Materials of the Future: Graphene and Lignin

Materials of the Future: Graphene and Lignin

The use of wood in construction has resurfaced due to growing concerns over the environmental impact of concrete. However, wood absorbs moisture from its surroundings, leading to rotting, mold, and other kinds of damage. In Sweden alone, the cost for repairing water damages in buildings exceeds 500,000,000 euros per year. To address this issue, researchers of the Graphene Flagship Associated Member Research Institutes of Sweden (RISE) have developed a graphene sensor embedded in wood that can detect both ambient humidity and moisture inside the wood.

RISE coordinates the Digital Cellulose Center (DCC), which aims to make forest-based materials and products part of the digital world, via sustainable electronics and the circular economy. “The graphene humidity and moisture sensor has really demonstrated a sustainable way for electronics and has raised a high interest from both DCC’s academic and industrial partners,” says DCC Center director Ursula Hass, who is based in RISE.

In this “Lignography” method, the team patterned sensors using a printable ink composed of lignin – a complex organic polymer found in the cell walls of many plants and a byproduct of the paper and pulp industry – and cellulose, which were converted into graphite or graphene upon irradiation with a laser beam.

Following the graphitization process, these sensors were able to measure humidity levels in a range from 10% to 90% at 25°C in different types of wood. The sensors fabricated on spruce and pine wood exhibited high sensitivity, with values of 2.6 and 0.74 MΩ for every 1% increase in humidity, respectively. Finally, the researchers showed that the changes in humidity collected by these sensors can be remotely read through a connected computer or visualized with a simple LED system.


Humidity sensor manufactured on commercially available spruce wood.

Humidity sensor manufactured on commercially available spruce wood. a) The wood was first coated with a water-based ink containing lignin and cellulose polymers in the shape of a spruce tree. A CO2 laser was subsequently used to produce two carbon electrodes from the ink coating, while leaving some ink untouched between the electrodes to work as an adsorption layer for moisture sensing. b) Two sensors fabricated on a wood surface, one sealed from front side, while the other was kept open to ambient environment.


RISE researchers have also demonstrated lignin graphitized electronic components, such as resistors and triboelectric energy harvesters, involving similar “lignography” processes.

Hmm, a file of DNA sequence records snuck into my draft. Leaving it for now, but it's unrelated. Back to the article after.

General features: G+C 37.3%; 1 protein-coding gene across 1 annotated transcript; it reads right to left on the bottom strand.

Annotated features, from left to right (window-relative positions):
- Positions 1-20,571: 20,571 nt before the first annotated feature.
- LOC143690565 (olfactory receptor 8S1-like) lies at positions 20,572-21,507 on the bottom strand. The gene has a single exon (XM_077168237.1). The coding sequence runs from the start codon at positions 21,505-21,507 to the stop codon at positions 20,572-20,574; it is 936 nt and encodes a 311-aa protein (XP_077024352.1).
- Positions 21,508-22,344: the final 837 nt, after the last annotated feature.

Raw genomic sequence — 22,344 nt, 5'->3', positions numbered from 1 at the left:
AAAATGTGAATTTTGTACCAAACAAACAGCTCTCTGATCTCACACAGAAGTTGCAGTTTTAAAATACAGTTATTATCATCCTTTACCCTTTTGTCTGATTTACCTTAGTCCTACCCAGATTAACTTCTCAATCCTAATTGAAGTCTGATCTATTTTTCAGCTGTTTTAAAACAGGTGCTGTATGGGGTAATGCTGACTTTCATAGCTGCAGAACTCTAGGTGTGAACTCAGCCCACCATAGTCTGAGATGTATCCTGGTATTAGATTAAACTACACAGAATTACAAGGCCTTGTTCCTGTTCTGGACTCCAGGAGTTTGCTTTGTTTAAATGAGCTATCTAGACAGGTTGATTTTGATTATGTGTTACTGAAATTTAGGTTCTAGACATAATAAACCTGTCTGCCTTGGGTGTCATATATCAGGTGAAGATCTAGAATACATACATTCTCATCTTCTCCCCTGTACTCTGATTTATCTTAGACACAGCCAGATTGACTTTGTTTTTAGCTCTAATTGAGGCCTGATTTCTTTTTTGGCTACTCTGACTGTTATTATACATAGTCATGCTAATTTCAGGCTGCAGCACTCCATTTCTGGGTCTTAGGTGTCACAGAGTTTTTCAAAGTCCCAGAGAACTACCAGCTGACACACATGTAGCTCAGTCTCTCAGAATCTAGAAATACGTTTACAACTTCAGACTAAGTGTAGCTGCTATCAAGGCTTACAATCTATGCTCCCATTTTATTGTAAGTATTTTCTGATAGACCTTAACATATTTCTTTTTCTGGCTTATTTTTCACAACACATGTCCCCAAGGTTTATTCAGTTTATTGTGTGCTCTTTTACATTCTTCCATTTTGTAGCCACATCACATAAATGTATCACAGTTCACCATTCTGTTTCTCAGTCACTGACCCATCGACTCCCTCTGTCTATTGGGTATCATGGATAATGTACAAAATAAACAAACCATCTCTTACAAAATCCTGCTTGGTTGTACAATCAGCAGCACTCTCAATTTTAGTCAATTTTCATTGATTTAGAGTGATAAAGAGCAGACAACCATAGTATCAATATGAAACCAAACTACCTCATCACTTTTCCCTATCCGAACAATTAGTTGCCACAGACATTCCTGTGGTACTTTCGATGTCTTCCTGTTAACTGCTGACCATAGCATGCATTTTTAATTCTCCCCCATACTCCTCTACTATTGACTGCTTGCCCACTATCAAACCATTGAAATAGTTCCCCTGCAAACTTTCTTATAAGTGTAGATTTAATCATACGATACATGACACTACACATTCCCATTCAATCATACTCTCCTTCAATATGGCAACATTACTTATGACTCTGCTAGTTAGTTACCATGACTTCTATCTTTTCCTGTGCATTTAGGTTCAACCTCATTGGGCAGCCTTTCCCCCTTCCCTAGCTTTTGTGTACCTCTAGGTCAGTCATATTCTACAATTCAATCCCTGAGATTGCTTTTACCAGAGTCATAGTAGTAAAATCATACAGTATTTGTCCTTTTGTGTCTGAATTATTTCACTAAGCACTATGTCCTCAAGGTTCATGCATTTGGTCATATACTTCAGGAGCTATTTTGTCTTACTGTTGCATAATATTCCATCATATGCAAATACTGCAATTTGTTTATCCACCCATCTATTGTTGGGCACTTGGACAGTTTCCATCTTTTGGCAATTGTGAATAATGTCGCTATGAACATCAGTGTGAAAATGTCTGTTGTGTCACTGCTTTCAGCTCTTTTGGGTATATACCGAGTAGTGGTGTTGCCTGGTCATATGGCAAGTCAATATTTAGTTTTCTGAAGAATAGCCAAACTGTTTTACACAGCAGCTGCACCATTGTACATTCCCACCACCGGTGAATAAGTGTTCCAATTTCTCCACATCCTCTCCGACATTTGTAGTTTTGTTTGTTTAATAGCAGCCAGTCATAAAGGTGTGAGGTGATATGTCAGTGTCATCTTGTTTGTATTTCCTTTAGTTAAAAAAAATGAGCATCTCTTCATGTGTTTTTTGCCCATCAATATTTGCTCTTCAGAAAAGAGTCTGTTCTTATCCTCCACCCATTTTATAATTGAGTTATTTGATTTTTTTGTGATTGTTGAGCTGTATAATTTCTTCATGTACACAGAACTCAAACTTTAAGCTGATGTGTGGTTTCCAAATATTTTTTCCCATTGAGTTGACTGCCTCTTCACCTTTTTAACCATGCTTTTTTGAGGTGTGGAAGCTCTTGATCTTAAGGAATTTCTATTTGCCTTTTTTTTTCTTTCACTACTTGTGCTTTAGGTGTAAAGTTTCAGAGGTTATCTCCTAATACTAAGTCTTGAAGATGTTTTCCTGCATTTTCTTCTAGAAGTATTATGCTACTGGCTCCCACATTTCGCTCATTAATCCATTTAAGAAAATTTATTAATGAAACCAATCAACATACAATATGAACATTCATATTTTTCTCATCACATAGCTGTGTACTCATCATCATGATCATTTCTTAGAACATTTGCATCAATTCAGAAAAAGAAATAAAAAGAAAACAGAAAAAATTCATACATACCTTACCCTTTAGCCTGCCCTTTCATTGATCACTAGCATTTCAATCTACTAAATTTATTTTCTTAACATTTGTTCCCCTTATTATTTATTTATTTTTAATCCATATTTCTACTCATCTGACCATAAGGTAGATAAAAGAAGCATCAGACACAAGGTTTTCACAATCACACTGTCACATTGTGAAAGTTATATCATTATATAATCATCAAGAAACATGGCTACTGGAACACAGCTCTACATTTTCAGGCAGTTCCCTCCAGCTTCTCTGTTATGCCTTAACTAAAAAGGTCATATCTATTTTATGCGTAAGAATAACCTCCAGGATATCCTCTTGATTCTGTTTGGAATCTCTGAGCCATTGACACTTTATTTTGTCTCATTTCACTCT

“The research from our group paves the way for the development of bio-graphene based sensors, energy harvesters, and electronic devices and circuits based on sustainable and recyclable materials, such as wood and paper. By utilizing these materials that can be discarded in paper bins, we hope to eliminate the need for electronic bins,” explains Mohammad Yusuf Mulla from RISE.

Beyond humidity sensors on wood, RISE researchers in collaboration with Lignin Industries AB and Bloom Renewables SA are also working on new types of lignin-based materials that can detect pressure and mechanical inputs. For example, these ‘smart materials’ can be used to operate on/off switches and volume controls via bending or tapping instead of pressing buttons.

The team prepares the smart lignin-based materials by chemically modifying lignin into either thermoset or thermoplastic formulations. Functional additives such as BaTiO3 and reduced graphene oxide are added to these composites. When an external force is applied to a BaTiO3 crystal, the crystal structure is distorted, causing its positive and negative charges to separate and resulting in the generation of an electric field. At the same time, graphene – an excellent conductor of electricity – boosts the conductivity of lignin-based composites allowing for the efficient transfer of electrical charges. Compared to lead-based commercial piezoelectric materials, lignin-based materials are safer and more sustainable additive for touch and pressure sensors.

“Thanks to novel materials like graphene, we envision a future generation of materials that could be extracted from wood instead of petroleum and do interesting things with a tap of our fingers,” says Abhilash Sugunan from RISE.

Read the original article on Graphene Flagship.